With both the first and second disc portions substantially formed according to the present exemplary method, the first and second disc portions may be coupled together with an adhesive (step 260) as is used in the art to combine such optical discs as Double Layer optical discs. According to one exemplary embodiment, the first and second disc portions of the optical disc may be coupled together with any number of appropriate, adhesives. During the coupling process, the first and second disc portions may be aligned using any number of aligning devices prior to being coupled. Once coupled, the adhesive may be cured, according to one exemplary embodiment, by the application of ultraviolet (UV) light.
After the first and second disc portions are coupled together by an adhesive (step 260), a top label coating may be deposited on the protective lacquer layer (step 270). As described previously, the top label coating may include a thin thermochromic coating configured to experience a chemical change that shows up as a visible point on the top imaging layer when exposed to light from a laser. According to one exemplary embodiment, the deposition of the top label coating may include, but is in no way limited to, a silk screen process.
As mentioned, the size standards for optical disc layers are controlled to optimize performance. Consequently, layer dimensions of the above-mentioned optical disc layers may be modified to comply with size standards for the various media types. Exemplary optical disc formats formed by the above-mentioned exemplary method will be described in detail below with reference to
Additionally, the second disc portion (307) includes a number of traditional components including, but not limited to, a top protective lacquer layer (360) and a top imaging layer (370). However, in contrast to traditional CD-RW optical discs, the present exemplary CD-RW optical disc (300) includes a polycarbonate layer (340) including a number of embossed features (345) having a depth of approximately ¼λ (where λ is the light illuminating the embossed features) for optimized diffraction grating formation and encoder compatibility.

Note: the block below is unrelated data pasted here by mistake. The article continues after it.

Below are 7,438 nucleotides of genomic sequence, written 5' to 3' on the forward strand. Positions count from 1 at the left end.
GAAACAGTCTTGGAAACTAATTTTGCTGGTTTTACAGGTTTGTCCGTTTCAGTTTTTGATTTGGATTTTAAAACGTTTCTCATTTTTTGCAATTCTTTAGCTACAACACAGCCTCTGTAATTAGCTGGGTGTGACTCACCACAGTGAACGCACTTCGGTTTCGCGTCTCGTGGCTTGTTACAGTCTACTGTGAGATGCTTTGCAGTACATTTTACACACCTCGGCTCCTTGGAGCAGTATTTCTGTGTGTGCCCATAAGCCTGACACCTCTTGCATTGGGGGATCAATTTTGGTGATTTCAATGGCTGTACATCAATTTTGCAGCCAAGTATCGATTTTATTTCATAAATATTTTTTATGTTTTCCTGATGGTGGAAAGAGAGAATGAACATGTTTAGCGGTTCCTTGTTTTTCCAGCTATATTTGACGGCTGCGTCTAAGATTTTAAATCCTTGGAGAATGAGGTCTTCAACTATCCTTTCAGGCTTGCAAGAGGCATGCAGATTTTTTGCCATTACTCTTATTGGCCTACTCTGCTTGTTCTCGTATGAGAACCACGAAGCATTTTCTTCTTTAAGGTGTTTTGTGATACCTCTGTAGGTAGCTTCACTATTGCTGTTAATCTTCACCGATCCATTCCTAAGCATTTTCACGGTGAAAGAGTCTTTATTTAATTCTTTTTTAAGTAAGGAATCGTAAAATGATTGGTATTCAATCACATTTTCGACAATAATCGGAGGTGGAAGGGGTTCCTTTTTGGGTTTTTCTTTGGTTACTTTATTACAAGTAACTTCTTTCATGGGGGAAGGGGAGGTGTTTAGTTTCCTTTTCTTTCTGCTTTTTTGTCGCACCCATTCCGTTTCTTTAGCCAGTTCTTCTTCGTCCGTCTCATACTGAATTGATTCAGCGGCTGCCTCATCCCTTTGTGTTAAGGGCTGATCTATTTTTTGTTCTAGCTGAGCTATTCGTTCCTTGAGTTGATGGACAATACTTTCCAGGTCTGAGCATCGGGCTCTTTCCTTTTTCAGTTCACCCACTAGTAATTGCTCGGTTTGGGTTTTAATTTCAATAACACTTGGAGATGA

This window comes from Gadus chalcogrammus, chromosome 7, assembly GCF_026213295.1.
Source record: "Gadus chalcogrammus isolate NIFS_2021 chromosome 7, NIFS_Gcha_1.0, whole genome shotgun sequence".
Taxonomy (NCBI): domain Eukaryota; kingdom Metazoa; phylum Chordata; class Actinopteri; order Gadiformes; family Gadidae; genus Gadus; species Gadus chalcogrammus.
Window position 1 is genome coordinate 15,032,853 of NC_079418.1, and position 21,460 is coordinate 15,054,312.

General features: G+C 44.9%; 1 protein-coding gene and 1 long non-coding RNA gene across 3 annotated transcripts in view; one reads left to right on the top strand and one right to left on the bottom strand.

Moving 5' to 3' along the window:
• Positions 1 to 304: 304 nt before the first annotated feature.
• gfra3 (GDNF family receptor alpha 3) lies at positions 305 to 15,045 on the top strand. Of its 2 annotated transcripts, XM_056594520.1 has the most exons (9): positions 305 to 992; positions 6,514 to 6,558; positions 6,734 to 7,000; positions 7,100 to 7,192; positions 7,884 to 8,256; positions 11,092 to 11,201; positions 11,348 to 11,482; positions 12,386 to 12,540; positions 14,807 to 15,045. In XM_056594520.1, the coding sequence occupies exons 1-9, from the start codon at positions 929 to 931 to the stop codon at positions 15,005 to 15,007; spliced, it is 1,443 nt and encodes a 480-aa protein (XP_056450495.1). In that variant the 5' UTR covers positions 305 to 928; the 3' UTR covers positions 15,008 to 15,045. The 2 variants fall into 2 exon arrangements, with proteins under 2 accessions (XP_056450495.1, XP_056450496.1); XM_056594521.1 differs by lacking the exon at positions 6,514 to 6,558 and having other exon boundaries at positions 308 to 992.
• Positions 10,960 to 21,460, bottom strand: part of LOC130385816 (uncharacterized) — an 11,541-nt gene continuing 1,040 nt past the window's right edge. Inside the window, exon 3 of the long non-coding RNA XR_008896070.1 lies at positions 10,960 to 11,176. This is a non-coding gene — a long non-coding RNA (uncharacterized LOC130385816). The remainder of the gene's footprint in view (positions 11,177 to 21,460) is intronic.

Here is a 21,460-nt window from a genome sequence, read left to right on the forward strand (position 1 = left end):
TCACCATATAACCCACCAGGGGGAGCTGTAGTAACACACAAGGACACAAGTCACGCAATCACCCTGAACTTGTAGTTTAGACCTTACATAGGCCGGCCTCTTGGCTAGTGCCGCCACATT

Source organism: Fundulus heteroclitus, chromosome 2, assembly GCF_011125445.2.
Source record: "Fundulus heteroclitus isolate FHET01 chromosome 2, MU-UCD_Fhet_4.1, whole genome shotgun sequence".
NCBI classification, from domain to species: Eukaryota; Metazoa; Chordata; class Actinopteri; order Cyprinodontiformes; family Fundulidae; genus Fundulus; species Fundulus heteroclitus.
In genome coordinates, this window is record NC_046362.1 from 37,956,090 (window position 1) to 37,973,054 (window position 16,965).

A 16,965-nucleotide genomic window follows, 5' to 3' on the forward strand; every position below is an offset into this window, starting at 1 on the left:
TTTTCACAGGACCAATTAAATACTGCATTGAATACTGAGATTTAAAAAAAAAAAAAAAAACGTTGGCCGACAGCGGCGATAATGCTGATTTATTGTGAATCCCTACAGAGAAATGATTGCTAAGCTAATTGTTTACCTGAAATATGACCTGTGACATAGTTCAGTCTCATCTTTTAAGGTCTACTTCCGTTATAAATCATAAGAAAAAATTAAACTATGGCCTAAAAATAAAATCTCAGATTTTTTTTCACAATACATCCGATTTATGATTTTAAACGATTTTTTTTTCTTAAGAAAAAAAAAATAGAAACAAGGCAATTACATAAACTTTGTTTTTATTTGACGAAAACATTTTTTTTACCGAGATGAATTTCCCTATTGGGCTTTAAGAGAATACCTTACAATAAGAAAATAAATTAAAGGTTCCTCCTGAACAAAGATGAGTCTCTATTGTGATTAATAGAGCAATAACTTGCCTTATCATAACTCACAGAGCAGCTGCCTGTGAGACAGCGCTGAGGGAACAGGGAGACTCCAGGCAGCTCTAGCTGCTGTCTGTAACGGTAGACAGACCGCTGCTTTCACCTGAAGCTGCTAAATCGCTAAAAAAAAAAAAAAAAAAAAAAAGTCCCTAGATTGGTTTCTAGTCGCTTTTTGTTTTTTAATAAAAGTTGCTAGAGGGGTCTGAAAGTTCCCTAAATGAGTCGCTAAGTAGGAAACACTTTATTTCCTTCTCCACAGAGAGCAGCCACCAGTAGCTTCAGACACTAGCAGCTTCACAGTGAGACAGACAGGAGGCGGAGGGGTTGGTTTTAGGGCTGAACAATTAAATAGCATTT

According to the exemplary CD-RW optical disc (300) illustrated in
DVD-RW, DVD-RAM, HD-DVD
Again, the second disc portion (407) includes a top protective lacquer layer (460) and a top imaging layer (470). However, as illustrated, the second disc portion (407) also includes a polycarbonate layer (440) containing a number of embossed features (445) having a depth of approximately ¼λ (where λ is the wavelength of the light illuminating the embossed features) for optimized encoder compatibility. According to one exemplary embodiment, the embossed features (445) are added to a blank polycarbonate surface during formation of the exemplary optical disc (400) prior to adhesion to the first disc portion (405). Further, a reflective metallized layer (450) is formed between the polycarbonate layer (440) and the protective lacquer layer (460). According to the present exemplary embodiment, the overall height (402) of the optical disc structure (400) has the traditional dimensions of 1.2 mm +0.3/−0.1.